Oral streptococci are a heterogeneous group of human commensals, with a potential to cause serious infections. Activation of plasminogen has been shown to increase the virulence of typical human pathogenic streptococci such as S. pneumoniae. One important factor for plasminogen activation is the streptococcal α-enolase. Here we report that plasminogen activation is also common in oral streptococci species involved in clinical infection and that it depends on the action of human plasminogen activators. The ability to activate plasminogen did not require full conservation of the internal plasminogen binding sequence motif FYDKERKVY of α-enolase that was previously described as crucial for increased plasminogen binding, activation and virulence. Instead, experiments with recombinant α-enolase variants indicate that the naturally occurring variations do not impair plasminogen binding. In spite of these variations in the internal plasminogen binding motif oral streptococci showed similar ...
MATERIAL SAFETY DATA SHEET - INFECTIOUS SUBSTANCES. SECTION I - INFECTIOUS AGENT NAME: Streptococcus salivarius SYNONYM OR CROSS REFERENCE: Viridans streptococci CHARACTERISTICS: Gram-positive cocci ~ 2 µm occuring in pairs and short chains; facultative anaerobe; non- or alpha hemolytic on blood agar. SECTION II - HEALTH HAZARD PATHOGENICITY: Organisms colonize upper respiratory tract within first few hours after birth and are normal inhabitant of oral cavity, oropharynx and upper respiratory tract; infrequently pathogenic; Viridans streptococci species cause most dental caries and are the most frequent cause of subacute native valve bacterial endocarditis, typically associated with dental procedures; S. salivarius may cause septicemia in neutropenic patients EPIDEMIOLOGY: World wide; Dental caries common; persons with previously damaged heart valves are susceptible HOST RANGE: Humans INFECTIOUS DOSE: Not known MODE OF TRANSMISSION: Normal inhabitant of upper respiratory tract - trauma (dental ...
Looking for Streptococcus bovis? Find out information about Streptococcus bovis. any of a group of gram-positive bacteria, genus Streptococcus, some of which cause disease. Streptococci are spherical and divide by fission, but they... Explanation of Streptococcus bovis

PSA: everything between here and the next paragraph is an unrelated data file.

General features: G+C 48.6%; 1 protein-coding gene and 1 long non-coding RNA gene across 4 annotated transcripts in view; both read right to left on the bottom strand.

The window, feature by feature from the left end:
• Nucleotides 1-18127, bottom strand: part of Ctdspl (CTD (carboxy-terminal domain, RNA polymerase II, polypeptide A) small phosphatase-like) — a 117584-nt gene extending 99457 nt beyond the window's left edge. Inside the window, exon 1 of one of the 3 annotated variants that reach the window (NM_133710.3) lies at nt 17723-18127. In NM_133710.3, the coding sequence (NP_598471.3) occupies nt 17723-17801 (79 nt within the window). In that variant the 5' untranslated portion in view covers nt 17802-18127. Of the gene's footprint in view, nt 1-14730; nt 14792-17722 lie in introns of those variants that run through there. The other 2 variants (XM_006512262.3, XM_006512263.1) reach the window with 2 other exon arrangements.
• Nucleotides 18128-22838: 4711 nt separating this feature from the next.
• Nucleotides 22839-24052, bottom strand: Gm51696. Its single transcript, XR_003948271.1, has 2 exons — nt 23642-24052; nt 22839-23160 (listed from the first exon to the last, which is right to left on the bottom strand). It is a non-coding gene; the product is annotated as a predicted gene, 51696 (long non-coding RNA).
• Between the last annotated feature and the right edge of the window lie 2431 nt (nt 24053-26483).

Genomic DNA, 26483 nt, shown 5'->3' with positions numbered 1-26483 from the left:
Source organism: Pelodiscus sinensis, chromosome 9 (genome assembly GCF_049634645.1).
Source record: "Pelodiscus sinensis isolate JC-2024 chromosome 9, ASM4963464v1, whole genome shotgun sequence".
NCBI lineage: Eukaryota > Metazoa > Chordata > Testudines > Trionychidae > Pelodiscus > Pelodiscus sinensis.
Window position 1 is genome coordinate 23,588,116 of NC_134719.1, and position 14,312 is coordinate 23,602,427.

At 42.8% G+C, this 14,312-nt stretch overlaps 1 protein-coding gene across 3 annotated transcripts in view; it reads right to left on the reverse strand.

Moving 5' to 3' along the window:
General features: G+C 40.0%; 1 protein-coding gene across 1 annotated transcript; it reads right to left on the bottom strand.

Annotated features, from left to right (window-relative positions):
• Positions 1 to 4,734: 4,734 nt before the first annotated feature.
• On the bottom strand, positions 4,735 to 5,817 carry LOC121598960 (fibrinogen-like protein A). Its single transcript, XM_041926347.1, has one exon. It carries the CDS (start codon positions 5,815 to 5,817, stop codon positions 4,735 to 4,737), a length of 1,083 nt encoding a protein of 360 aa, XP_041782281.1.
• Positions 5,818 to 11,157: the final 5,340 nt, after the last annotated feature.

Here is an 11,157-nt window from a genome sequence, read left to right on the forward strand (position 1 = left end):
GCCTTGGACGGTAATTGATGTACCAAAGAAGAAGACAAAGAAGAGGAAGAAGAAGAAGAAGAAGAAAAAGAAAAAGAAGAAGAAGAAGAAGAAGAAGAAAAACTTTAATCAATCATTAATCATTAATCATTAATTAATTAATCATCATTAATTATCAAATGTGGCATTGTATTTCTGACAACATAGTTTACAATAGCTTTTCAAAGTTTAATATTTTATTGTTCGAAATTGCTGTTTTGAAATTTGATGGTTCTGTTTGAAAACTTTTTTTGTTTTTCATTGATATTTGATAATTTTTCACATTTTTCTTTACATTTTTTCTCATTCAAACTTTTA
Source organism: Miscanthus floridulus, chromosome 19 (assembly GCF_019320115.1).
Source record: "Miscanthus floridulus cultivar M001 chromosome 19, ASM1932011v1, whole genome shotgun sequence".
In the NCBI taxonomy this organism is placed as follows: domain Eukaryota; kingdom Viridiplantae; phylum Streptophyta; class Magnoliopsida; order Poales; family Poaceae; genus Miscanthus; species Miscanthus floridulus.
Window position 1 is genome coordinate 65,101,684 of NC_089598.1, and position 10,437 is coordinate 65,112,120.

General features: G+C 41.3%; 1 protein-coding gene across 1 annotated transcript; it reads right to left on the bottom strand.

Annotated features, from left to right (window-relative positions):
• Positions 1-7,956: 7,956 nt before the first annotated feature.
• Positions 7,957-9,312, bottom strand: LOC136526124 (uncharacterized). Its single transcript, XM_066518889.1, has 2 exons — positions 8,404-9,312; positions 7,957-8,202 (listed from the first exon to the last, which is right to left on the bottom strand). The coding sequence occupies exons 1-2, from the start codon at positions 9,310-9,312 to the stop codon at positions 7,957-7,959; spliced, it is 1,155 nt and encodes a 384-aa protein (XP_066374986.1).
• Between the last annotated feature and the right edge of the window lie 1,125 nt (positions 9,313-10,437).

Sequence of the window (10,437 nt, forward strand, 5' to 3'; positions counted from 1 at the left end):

In this limited patient population, prophylactic antimicrobial therapy should be directed against viridans group streptococci. During the past 2 decades, there has been a significant increase in the percentage of strains of viridans group streptococci resistant to antibiotics recommended in previous AHA guidelines for the prevention of IE. Prabhu et al135 studied susceptibility patterns of viridans group streptococci recovered from patients with IE diagnosed during a period from 1971 to 1986 and compared these susceptibilities with those of viridans group streptococci from patients with IE diagnosed from 1994 to 2002. In that study, none of the strains of viridans group streptococci were penicillin resistant in the early time period compared with 13% of strains that were intermediately or fully penicillin resistant during the later time period. In that study, macrolide resistance increased from 11% to 26% and clindamycin resistance from 0% to 4%.. Among 352 blood culture isolates of viridans ...
In this limited patient population, prophylactic antimicrobial therapy should be directed against viridans group streptococci. During the past 2 decades, there has been a significant increase in the percentage of strains of viridans group streptococci resistant to antibiotics recommended in previous AHA guidelines for the prevention of IE. Prabhu et al135 studied susceptibility patterns of viridans group streptococci recovered from patients with IE diagnosed during a period from 1971 to 1986 and compared these susceptibilities with those of viridans group streptococci from patients with IE diagnosed from 1994 to 2002. In that study, none of the strains of viridans group streptococci were penicillin resistant in the early time period compared with 13% of strains that were intermediately or fully penicillin resistant during the later time period. In that study, macrolide resistance increased from 11% to 26% and clindamycin resistance from 0% to 4%.. Among 352 blood culture isolates of viridans ...